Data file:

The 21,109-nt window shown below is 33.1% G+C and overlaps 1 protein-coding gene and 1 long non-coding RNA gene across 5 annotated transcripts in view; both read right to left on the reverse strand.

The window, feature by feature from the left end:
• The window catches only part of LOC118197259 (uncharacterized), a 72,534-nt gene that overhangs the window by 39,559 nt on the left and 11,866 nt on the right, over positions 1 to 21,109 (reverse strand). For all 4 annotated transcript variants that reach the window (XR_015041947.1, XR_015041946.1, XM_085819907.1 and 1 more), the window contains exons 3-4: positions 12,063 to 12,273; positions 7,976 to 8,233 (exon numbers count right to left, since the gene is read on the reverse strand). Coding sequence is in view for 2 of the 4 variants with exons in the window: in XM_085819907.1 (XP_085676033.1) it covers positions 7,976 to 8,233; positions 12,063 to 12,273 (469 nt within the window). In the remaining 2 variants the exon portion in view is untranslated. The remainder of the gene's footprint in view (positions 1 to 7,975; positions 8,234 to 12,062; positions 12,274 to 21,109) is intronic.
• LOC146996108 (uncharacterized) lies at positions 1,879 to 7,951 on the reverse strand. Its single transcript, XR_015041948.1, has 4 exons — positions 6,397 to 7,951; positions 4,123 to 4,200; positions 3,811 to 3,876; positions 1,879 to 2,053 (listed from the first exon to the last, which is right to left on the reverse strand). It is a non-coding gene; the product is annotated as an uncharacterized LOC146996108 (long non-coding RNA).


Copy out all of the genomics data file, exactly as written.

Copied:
The 21,109-nt window shown below is 33.1% G+C and overlaps 1 protein-coding gene and 1 long non-coding RNA gene across 5 annotated transcripts in view; both read right to left on the reverse strand.

The window, feature by feature from the left end:
• The window catches only part of LOC118197259 (uncharacterized), a 72,534-nt gene that overhangs the window by 39,559 nt on the left and 11,866 nt on the right, over positions 1 to 21,109 (reverse strand). For all 4 annotated transcript variants that reach the window (XR_015041947.1, XR_015041946.1, XM_085819907.1 and 1 more), the window contains exons 3-4: positions 12,063 to 12,273; positions 7,976 to 8,233 (exon numbers count right to left, since the gene is read on the reverse strand). Coding sequence is in view for 2 of the 4 variants with exons in the window: in XM_085819907.1 (XP_085676033.1) it covers positions 7,976 to 8,233; positions 12,063 to 12,273 (469 nt within the window). In the remaining 2 variants the exon portion in view is untranslated. The remainder of the gene's footprint in view (positions 1 to 7,975; positions 8,234 to 12,062; positions 12,274 to 21,109) is intronic.
• LOC146996108 (uncharacterized) lies at positions 1,879 to 7,951 on the reverse strand. Its single transcript, XR_015041948.1, has 4 exons — positions 6,397 to 7,951; positions 4,123 to 4,200; positions 3,811 to 3,876; positions 1,879 to 2,053 (listed from the first exon to the last, which is right to left on the reverse strand). It is a non-coding gene; the product is annotated as an uncharacterized LOC146996108 (long non-coding RNA).